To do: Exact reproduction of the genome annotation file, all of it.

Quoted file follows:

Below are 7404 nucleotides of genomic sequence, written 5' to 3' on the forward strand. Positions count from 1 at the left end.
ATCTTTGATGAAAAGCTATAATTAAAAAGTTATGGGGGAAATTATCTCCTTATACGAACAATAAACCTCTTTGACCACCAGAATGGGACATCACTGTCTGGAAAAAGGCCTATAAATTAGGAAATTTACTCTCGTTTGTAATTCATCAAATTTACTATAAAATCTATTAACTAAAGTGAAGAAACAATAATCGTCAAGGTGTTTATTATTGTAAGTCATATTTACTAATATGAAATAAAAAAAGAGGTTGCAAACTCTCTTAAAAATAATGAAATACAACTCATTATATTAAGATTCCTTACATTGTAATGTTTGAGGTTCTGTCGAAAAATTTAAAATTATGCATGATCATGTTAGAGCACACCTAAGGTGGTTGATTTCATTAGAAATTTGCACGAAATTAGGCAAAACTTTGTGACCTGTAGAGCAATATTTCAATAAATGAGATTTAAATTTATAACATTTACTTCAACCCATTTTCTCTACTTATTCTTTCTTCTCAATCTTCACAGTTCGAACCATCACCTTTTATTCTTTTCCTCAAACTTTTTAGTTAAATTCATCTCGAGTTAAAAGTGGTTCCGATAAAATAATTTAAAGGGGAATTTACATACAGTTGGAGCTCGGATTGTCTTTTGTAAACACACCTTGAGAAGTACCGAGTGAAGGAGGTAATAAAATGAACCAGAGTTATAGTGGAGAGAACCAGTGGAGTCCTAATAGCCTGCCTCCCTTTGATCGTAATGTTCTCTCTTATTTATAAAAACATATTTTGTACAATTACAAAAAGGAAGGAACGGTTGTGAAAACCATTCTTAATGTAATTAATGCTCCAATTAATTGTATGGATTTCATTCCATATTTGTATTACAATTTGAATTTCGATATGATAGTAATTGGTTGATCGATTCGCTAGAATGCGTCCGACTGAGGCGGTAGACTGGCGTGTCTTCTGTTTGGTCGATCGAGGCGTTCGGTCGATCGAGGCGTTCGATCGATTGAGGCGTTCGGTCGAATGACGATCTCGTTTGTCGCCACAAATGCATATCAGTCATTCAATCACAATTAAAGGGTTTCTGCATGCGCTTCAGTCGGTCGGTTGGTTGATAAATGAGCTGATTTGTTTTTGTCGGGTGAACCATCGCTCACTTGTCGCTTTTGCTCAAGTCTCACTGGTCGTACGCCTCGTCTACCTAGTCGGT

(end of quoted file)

Below are 7404 nucleotides of genomic sequence, written 5' to 3' on the forward strand. Positions count from 1 at the left end.
ATCTTTGATGAAAAGCTATAATTAAAAAGTTATGGGGGAAATTATCTCCTTATACGAACAATAAACCTCTTTGACCACCAGAATGGGACATCACTGTCTGGAAAAAGGCCTATAAATTAGGAAATTTACTCTCGTTTGTAATTCATCAAATTTACTATAAAATCTATTAACTAAAGTGAAGAAACAATAATCGTCAAGGTGTTTATTATTGTAAGTCATATTTACTAATATGAAATAAAAAAAGAGGTTGCAAACTCTCTTAAAAATAATGAAATACAACTCATTATATTAAGATTCCTTACATTGTAATGTTTGAGGTTCTGTCGAAAAATTTAAAATTATGCATGATCATGTTAGAGCACACCTAAGGTGGTTGATTTCATTAGAAATTTGCACGAAATTAGGCAAAACTTTGTGACCTGTAGAGCAATATTTCAATAAATGAGATTTAAATTTATAACATTTACTTCAACCCATTTTCTCTACTTATTCTTTCTTCTCAATCTTCACAGTTCGAACCATCACCTTTTATTCTTTTCCTCAAACTTTTTAGTTAAATTCATCTCGAGTTAAAAGTGGTTCCGATAAAATAATTTAAAGGGGAATTTACATACAGTTGGAGCTCGGATTGTCTTTTGTAAACACACCTTGAGAAGTACCGAGTGAAGGAGGTAATAAAATGAACCAGAGTTATAGTGGAGAGAACCAGTGGAGTCCTAATAGCCTGCCTCCCTTTGATCGTAATGTTCTCTCTTATTTATAAAAACATATTTTGTACAATTACAAAAAGGAAGGAACGGTTGTGAAAACCATTCTTAATGTAATTAATGCTCCAATTAATTGTATGGATTTCATTCCATATTTGTATTACAATTTGAATTTCGATATGATAGTAATTGGTTGATCGATTCGCTAGAATGCGTCCGACTGAGGCGGTAGACTGGCGTGTCTTCTGTTTGGTCGATCGAGGCGTTCGGTCGATCGAGGCGTTCGATCGATTGAGGCGTTCGGTCGAATGACGATCTCGTTTGTCGCCACAAATGCATATCAGTCATTCAATCACAATTAAAGGGTTTCTGCATGCGCTTCAGTCGGTCGGTTGGTTGATAAATGAGCTGATTTGTTTTTGTCGGGTGAACCATCGCTCACTTGTCGCTTTTGCTCAAGTCTCACTGGTCGTACGCCTCGTCTACCTAGTCGGT